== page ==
Pots don’t grow, so eventually our plants require more space or a trim. Repotting is the solution, but it’s a serious operation for a plant, and a poor effort can damage them. Let’s examine how to identify a root bound plant, why it matters, and the best way to repot a plant that is rootbound.
How to repot a plant that is root bound: Gently remove the plant from its pot and examine the roots. Prune and open up the densely packed roots. Choose an appropriate pot, use well-matched soil and repot at the same depth as before, taking care not to overpot.
Read on to learn the step by step process you should take to identify a root bound plant and successfully repot it.
Is Your Plant Root Bound?
A root bound plant is one whose roots have overrun its container. It’s normal to have a few visible root stragglers, but a profusion of roots erupting from the topsoil and drain holes may signal a problem.
The signs of a root bound plant can be non-specific. They include yellowing foliage and stunted growth with smaller new leaves, stems, and flowers. The plant may stop growing altogether and older leaves may drop off.
Since these symptoms resemble signs of overwatering or malnutrition, you’ll have to investigate the root system to make a sure diagnosis. The best way to check is to pop the plant out of its pot and inspect the roots. (See tips below if your plant doesn’t pop out easily.)
A healthy root ball has a loose network of roots. They hold the shape of their pot and contain an ample amount of visible soil.
A root bound plant’s root ball is tangled into a dense mat. Long roots encircle the root ball. In an advanced case, most of the potting soil will be gone. In extreme situations, the roots may force the plant out of the pot or even crack the container.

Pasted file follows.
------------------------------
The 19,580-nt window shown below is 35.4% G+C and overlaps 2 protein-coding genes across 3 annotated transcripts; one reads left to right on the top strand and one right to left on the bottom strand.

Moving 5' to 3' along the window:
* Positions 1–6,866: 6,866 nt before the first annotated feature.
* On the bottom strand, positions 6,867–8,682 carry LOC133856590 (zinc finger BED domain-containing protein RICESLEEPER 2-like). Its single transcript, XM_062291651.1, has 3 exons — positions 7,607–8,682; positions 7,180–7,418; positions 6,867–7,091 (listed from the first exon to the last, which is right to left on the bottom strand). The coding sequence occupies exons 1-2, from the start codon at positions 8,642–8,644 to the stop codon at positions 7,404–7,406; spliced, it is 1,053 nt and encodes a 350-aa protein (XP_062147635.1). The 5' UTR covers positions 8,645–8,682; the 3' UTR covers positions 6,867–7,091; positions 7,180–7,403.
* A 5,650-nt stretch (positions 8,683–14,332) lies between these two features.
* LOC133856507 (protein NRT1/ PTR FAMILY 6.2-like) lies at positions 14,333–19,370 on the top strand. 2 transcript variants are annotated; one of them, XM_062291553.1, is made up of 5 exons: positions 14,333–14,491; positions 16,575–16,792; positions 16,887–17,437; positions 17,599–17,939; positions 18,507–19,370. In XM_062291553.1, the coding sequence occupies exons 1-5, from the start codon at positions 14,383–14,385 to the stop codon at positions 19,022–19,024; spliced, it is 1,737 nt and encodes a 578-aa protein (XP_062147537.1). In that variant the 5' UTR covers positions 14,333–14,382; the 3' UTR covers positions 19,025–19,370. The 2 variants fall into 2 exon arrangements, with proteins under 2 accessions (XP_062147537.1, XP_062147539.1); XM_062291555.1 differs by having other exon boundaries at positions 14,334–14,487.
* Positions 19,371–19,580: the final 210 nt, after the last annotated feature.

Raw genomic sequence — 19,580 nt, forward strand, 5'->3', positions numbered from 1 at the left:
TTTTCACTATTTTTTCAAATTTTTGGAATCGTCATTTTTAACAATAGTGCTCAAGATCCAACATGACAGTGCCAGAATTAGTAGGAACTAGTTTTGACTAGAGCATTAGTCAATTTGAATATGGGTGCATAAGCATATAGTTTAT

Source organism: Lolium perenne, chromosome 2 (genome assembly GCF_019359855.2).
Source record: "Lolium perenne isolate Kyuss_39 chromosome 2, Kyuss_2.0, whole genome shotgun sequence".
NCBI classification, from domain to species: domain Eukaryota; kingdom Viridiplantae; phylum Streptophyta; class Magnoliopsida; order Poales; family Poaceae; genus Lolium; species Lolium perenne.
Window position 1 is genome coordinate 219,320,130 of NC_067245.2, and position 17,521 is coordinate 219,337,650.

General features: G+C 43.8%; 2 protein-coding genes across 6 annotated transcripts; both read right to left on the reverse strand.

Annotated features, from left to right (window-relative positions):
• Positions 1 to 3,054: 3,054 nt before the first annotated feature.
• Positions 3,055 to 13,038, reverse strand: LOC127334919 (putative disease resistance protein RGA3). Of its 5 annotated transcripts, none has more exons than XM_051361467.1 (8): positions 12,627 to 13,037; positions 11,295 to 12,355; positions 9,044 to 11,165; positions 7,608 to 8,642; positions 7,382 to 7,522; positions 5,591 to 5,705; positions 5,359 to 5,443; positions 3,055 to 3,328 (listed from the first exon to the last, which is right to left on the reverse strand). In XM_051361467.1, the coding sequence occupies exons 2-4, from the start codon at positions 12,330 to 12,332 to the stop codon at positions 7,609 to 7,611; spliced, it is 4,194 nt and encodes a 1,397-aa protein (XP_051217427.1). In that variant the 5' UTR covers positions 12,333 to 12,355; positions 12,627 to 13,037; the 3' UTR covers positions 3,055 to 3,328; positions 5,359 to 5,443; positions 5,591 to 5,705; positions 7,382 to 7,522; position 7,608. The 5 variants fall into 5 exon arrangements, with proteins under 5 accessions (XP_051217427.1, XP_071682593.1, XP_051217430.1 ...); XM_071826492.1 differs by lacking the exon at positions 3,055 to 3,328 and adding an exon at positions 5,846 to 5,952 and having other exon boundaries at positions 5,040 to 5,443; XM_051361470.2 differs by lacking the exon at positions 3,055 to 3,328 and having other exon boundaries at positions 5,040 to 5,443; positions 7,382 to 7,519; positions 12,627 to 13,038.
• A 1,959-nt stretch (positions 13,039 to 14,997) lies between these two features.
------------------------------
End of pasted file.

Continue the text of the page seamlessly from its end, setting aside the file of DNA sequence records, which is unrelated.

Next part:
Why Should You Repot A Plant That Is Root Bound?
Being excessively root bound is unhealthy for plants. As the soil is consumed, the plant will become stunted. A root bound plant dries out more quickly after watering, and nutrient uptake is diminished. The stressed roots may start to die. A severe case can essentially strangle the plant.
To correct the condition, root bound plants need to be repotted. This can be into a larger pot or the same-sized container with trimmed roots and fresh soil.
When Should You Repot?
The timing of when to repot depends upon your plant type. Some plants perform well when a bit root bound – they grow better, bloom better, and have fewer pest issues. To some, like African violets, a tight pot seems to remind them of their rocky crevices back home.
Also, you can’t gauge the root system by how large the plant is: some small plants have an extensive root ball, and some big plants have small ones. You have to know your plant.
Remember that repotting is not a decision to be taken lightly. It’s stressful to plants, and you can expect some downtime as the plant recovers and puts out roots in the new space. Some plants, like Bougainvillea, tend to throw a plant fit and languish for months afterwards. Obviously, you don’t want to repot a sickly plant.
Unless you’re using the same mix the plant is already in, the new soil is a sensitive variable. A sudden variance in nutrient levels, pH and composition can shock the plant. The new mix could contain eggs and larvae from soil gnats or other pests.
If you’re on the fence, a good test of whether your root bound plant needs a repotting is to note how long it takes a pot to dry out after a thorough watering. If the soil is dry again in three days, it’s time to move.
Choosing The Right Pot
Pot size is important. If you intend to use a larger container, only go up one size: from one to two inches wider in diameter. Overpotting is a problem because the roots won’t have enough penetration to absorb water from the entire soil area, which can lead to chronic overwatering and root rot.
Consider the container’s material, too. Terracotta breathes and dries out more quickly than a glazed, plastic, or other sealed pot. Match the material to your plant’s preferences.
Also make sure the pot has ample drainage. This can be either several modest holes or a large single one. If you opt for one big hole, you might want to cover it with a coffee filter. A smaller hole probably doesn’t require a screen.
How To Repot A Plant That Is Root Bound
The best time to repot is in the spring or early summer so the plant will have an entire growing season to recover. The plant won’t necessarily expire if you choose another time of the year, but it may be slow to bounce back.
Prepare the new soil beforehand. If you don’t have the plant’s existing mix available, match it as closely as you can. Plants don’t appreciate a quick change of soil.